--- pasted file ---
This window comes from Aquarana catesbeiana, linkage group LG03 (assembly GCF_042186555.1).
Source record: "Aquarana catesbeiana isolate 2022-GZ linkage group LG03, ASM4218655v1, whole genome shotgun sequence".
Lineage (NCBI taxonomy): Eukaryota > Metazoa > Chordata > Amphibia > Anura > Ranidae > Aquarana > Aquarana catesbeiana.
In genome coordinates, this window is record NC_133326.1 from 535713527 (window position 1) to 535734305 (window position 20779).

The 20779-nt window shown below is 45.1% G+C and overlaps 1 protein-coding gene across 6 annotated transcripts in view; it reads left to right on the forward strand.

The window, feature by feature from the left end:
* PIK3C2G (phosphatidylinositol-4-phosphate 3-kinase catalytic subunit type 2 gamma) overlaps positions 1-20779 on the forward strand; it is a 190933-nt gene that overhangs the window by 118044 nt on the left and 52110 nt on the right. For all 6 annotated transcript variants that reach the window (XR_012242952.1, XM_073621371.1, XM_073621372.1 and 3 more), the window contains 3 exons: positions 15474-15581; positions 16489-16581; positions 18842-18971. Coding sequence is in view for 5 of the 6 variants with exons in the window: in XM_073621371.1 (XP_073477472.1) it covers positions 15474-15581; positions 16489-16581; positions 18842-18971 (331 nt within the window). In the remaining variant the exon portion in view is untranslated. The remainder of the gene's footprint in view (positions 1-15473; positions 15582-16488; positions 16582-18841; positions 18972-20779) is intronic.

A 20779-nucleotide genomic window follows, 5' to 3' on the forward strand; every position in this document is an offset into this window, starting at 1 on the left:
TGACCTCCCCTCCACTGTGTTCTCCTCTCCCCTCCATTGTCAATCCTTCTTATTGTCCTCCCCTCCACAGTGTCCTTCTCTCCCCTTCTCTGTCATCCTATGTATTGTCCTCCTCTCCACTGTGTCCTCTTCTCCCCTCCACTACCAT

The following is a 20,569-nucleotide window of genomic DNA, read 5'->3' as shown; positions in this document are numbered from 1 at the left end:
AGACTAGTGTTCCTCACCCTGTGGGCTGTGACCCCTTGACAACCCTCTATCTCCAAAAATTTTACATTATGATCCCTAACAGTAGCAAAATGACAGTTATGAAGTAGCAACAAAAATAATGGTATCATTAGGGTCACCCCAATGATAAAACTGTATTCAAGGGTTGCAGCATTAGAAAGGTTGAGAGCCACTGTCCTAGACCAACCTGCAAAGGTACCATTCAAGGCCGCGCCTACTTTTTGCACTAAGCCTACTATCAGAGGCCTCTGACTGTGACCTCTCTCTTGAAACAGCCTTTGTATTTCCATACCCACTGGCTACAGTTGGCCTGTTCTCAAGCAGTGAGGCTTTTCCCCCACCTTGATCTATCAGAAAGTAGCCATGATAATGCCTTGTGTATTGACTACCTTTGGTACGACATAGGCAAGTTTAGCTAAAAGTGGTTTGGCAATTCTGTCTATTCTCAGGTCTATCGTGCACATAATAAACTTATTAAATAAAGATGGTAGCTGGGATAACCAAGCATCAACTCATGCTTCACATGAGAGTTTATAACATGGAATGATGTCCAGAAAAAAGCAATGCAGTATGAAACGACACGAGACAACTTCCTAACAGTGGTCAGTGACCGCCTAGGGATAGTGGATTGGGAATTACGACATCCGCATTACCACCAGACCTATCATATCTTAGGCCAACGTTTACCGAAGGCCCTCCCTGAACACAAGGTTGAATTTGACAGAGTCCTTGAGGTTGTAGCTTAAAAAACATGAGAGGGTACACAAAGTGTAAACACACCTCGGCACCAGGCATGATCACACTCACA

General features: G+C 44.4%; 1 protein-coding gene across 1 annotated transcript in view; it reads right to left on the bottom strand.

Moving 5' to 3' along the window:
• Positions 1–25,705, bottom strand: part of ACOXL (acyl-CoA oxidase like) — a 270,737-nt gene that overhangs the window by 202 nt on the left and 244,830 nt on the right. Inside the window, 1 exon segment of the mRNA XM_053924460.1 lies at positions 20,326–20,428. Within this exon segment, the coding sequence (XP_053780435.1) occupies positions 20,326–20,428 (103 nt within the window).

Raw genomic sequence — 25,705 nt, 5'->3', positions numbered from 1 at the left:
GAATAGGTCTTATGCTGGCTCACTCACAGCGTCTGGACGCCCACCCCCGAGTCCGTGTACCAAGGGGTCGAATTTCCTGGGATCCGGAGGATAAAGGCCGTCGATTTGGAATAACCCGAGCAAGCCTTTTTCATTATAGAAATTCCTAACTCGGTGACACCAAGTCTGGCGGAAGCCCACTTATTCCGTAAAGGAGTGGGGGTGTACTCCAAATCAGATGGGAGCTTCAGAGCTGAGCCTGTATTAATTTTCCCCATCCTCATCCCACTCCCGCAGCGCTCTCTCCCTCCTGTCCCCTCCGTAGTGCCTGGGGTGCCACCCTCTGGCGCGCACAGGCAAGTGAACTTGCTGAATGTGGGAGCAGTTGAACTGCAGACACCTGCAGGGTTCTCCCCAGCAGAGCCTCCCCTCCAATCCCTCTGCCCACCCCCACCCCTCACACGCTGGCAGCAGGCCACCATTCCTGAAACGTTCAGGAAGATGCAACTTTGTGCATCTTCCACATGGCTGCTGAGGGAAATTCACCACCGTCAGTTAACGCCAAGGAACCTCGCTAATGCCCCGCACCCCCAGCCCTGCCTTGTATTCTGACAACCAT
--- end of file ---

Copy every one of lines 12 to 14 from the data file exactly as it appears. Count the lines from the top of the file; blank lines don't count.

General features: G+C 44.4%; 1 protein-coding gene across 1 annotated transcript in view; it reads right to left on the bottom strand.

Moving 5' to 3' along the window:
• Positions 1–25,705, bottom strand: part of ACOXL (acyl-CoA oxidase like) — a 270,737-nt gene that overhangs the window by 202 nt on the left and 244,830 nt on the right. Inside the window, 1 exon segment of the mRNA XM_053924460.1 lies at positions 20,326–20,428. Within this exon segment, the coding sequence (XP_053780435.1) occupies positions 20,326–20,428 (103 nt within the window).